Making the decision to move in with your S.O. is an exciting time in every couple's life: waking up together every morning, preparing dinner every night, or even menial tasks like grocery shopping sound sweeter when you know you'll be doing it with your partner. But sharing a space with anyone, especially the love of your life, can cause trouble in paradise: Who's getting the bigger side of the closet? Should the mattress be soft or firm? You want to spend how much on a sofa?!
If you've ever moved in with your significant other, you know firsthand how tricky it can be to navigate the sea of compromise that comes with adapting to the other person's organizational habits, taste, and budget. But if one person can guide us in the tricky waters of decorating as a couple, it's Isaac-Hindin Miller: writer, blogger, DJ, and Man Repeller's resident relationship expert. Since 2012, he has amassed a cult following thanks to his tell-it-like-it-is dating advice, and when we heard news of his engagement to his longtime girlfriend (and co-DJ), Jenny Albright, we had to give him a ring.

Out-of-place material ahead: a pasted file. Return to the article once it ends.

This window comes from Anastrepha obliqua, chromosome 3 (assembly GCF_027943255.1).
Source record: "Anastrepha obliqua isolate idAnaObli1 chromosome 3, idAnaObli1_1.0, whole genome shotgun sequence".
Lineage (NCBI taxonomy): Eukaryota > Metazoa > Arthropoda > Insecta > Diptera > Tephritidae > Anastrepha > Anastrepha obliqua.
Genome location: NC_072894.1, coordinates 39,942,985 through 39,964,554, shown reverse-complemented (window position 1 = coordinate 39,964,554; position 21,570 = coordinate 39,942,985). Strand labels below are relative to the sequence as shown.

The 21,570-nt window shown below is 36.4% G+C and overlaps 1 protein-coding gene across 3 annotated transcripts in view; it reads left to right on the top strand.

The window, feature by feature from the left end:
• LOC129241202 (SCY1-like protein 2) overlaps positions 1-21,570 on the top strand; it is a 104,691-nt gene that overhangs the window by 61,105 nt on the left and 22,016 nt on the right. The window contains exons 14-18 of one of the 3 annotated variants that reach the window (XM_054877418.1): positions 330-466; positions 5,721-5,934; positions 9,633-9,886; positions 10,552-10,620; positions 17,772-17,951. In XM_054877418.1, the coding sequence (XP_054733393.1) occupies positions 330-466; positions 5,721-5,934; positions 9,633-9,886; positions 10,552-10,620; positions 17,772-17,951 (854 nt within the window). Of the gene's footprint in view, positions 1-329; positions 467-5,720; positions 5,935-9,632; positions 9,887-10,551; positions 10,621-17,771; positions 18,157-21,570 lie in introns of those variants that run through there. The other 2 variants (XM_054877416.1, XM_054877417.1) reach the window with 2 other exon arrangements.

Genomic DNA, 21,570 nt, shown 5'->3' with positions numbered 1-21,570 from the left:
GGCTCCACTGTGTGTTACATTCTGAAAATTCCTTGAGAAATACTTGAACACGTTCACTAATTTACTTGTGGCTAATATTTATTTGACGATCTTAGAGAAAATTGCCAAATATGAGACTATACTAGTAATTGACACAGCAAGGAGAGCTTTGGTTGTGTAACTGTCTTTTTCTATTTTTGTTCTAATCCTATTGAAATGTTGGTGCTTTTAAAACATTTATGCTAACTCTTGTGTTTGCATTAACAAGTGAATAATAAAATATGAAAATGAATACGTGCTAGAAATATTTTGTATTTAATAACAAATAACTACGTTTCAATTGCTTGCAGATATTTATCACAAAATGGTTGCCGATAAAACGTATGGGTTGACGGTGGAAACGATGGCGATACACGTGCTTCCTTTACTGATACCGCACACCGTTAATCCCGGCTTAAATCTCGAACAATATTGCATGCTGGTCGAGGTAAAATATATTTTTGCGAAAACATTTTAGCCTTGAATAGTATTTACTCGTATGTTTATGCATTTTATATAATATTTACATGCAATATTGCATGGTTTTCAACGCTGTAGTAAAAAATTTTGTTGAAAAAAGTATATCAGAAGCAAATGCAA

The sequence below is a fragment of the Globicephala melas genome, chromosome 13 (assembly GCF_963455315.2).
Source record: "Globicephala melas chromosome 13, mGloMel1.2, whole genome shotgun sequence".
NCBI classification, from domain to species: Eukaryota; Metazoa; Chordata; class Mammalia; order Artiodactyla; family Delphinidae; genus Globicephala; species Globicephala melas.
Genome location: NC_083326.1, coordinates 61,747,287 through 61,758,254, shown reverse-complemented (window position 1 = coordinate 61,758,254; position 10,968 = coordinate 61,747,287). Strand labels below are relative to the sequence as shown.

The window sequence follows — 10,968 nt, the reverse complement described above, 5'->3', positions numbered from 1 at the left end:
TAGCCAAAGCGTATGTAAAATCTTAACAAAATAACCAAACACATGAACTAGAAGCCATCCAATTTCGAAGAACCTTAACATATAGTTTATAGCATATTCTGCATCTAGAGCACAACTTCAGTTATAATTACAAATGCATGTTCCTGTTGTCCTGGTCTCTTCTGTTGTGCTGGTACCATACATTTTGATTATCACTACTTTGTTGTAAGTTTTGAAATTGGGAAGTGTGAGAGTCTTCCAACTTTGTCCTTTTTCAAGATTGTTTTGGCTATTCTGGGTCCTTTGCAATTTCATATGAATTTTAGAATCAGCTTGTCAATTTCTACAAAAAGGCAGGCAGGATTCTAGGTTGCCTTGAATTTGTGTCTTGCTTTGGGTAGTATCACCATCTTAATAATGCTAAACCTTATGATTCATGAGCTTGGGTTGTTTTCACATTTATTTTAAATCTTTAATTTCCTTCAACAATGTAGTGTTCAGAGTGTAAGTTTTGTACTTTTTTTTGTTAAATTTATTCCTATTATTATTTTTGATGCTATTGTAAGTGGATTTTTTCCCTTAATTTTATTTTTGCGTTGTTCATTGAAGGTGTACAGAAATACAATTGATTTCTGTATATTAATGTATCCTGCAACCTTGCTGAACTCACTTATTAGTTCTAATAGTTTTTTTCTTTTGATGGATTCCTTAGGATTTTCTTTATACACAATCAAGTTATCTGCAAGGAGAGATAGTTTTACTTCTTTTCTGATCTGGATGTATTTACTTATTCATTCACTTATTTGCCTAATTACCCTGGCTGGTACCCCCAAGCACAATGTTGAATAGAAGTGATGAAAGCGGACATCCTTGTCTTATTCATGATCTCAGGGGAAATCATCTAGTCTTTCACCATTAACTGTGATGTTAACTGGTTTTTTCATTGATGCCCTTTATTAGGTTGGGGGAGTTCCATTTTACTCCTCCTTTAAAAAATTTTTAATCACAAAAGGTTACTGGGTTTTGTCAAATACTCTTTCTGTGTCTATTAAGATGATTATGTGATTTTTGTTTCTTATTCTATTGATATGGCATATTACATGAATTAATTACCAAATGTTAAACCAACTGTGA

Albright and Hindin-Miller met at New Zealand Fashion Week in 2010—he was a Kiwi fashion blogger, she was an American model. Over the course of four years, they found themselves living in the same cities—Paris and then New York City, where they now reside—and developed a close friendship before taking the leap of faith. Fast-forwarding a few years, the couple is now engaged. They are going the traditional route: waiting until after the wedding to move into Hindin-Miller's East Village apartment, but they are already elbow deep in the redecoration of their new love nest—a corner apartment with panoramic views of the East River. We tapped them to share their process of decorating as a couple, and here is what they had to say.